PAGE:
CBRNe defense and its effectiveness depend on up-to-date education and realistic training programs. Such programs should allow confirmation through verification; therefore, they also require standards. CBRNe risks have been changing significantly over the last years, and such changes should be reflected in education and training programs. The combination of theoretical education and practical training is the best approach to minimize risks stemming from CBRNe materials and their malicious use. This article will analyze CBRNe education and training; more specifically, focus will be placed on both the theoretical education of First Responders and their realistic, practical training, including live agent training. How realistic does an education and training program have to be to counter current CBRNe risks? Is the use of CBR substances for training an essential element? And if so, can those substances be used safely for individual and/or collective training? According to the Author, realistic training can only be delivered when CBR materials are used; the benefits of combining theoretical education and realistic live agent training with CBR materials outweigh the related occupational risks, thus being essential parts of any effective CBRNE training program. Data from live agent trainings and their analysis will support this theory.
Dieter Rothbacher

Chemical Security Culture in an Insecure World: The Experience and Understanding of the Chemical Industry

Abstract
“Chemical security” is not a new topic, and in fact has been for some time an integral requirement in the daily operations in the chemical industry. Chemical security has been discussed and addressed for many years, but became an international issue after key events like Seveso and 9/11. These two events were followed by regulations that focused on security and in the case of 9/11 the creation of a federal agency in the United States with a primary focus on the security of critical infrastructure including the chemical industry. After years of being an industry-driven effort of less international significance than biological, radiological and nuclear events, the chemical industry and “chemical security” in general came to the forefront of government and public concern.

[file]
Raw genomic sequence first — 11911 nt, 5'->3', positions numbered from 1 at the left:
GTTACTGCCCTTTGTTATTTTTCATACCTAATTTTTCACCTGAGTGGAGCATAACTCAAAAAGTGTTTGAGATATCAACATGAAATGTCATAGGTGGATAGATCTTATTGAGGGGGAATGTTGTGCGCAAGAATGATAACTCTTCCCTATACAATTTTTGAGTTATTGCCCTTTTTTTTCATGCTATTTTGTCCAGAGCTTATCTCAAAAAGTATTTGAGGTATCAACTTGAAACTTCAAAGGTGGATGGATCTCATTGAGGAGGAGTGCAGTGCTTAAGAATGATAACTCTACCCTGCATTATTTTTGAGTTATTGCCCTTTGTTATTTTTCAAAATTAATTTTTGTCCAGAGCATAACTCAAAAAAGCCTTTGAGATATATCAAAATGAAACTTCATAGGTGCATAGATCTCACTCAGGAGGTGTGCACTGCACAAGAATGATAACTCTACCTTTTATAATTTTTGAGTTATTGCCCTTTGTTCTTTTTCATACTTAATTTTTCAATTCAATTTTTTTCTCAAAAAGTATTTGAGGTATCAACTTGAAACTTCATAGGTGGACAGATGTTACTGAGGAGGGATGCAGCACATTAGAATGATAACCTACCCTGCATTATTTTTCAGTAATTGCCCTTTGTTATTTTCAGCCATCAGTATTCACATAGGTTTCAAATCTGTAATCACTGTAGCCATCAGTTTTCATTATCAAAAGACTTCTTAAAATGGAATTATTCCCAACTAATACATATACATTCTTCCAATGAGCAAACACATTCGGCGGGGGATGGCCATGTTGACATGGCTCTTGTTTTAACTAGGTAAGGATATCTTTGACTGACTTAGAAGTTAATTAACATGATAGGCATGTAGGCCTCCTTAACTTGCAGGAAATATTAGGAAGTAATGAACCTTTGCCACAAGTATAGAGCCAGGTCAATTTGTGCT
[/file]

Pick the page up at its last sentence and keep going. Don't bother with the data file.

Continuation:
Timothy J. Scott, Carola Argiolas

Living with Chemicals: How to Prevent Their Use for Hostile Purposes and Mitigate Chemical Risks

Abstract
Chemicals are part of daily life. They are essential, amongst others, to fight disease, produce and preserve food, provide clean water, manufacture goods, and provide energy. But chemicals also can be exploited for hostile purposes. Certain precursor chemicals, for example, can be converted into chemical weapons, prohibited under the Chemical Weapons Convention. Other industrial chemicals can be used directly as improvised weapon given their toxicity or explosiveness. Access to, use and transfers of chemicals therefore are subject to strict controls. Balancing chemical security objectives with ensuring that chemical products can legitimately be use is complicated and requires a multi-stakeholder governance approach. It requires legislation and administrative measures, but also voluntary compliance assurance by the manufacturers and users of chemicals. This paper provides an overview on the chemical risks embedded in today’s society, explains how trends in science, technology and commerce may affect this threat environment, and discusses good practices to prevent misuse and mitigate risks.
Ralf Trapp

Security, Development, and Governance CBRN and Cyber in Africa

Abstract
Nowadays threats are diffuse and hybrid with a pertinent “role” of non-state actors. Criminal networks are capable of quickly exploiting vulnerabilities in the security environment.
The global security environment remains extremely dynamic. New security challenges and threats are increasingly blended and integrated. Many of the governmental structures in the countries with whom the EU is working in the field of external relations will struggle to cope with these challenges.
All these developments require the EU to revisit its response options. This paper proposes a number of steps to simplify the overall architecture of the EU’s external financing assistance. It makes a number of recommendations on the focus of cooperation. Based on the experience under the EU CBRN risk mitigation Centres of Excellence initiative and EU policy to promote cybersecurity, it recommends that greater emphasis be placed on addressing governance issues in order to deal more effectively with the new security challenges.
Adriaan van der Meer, Alberto Aspidi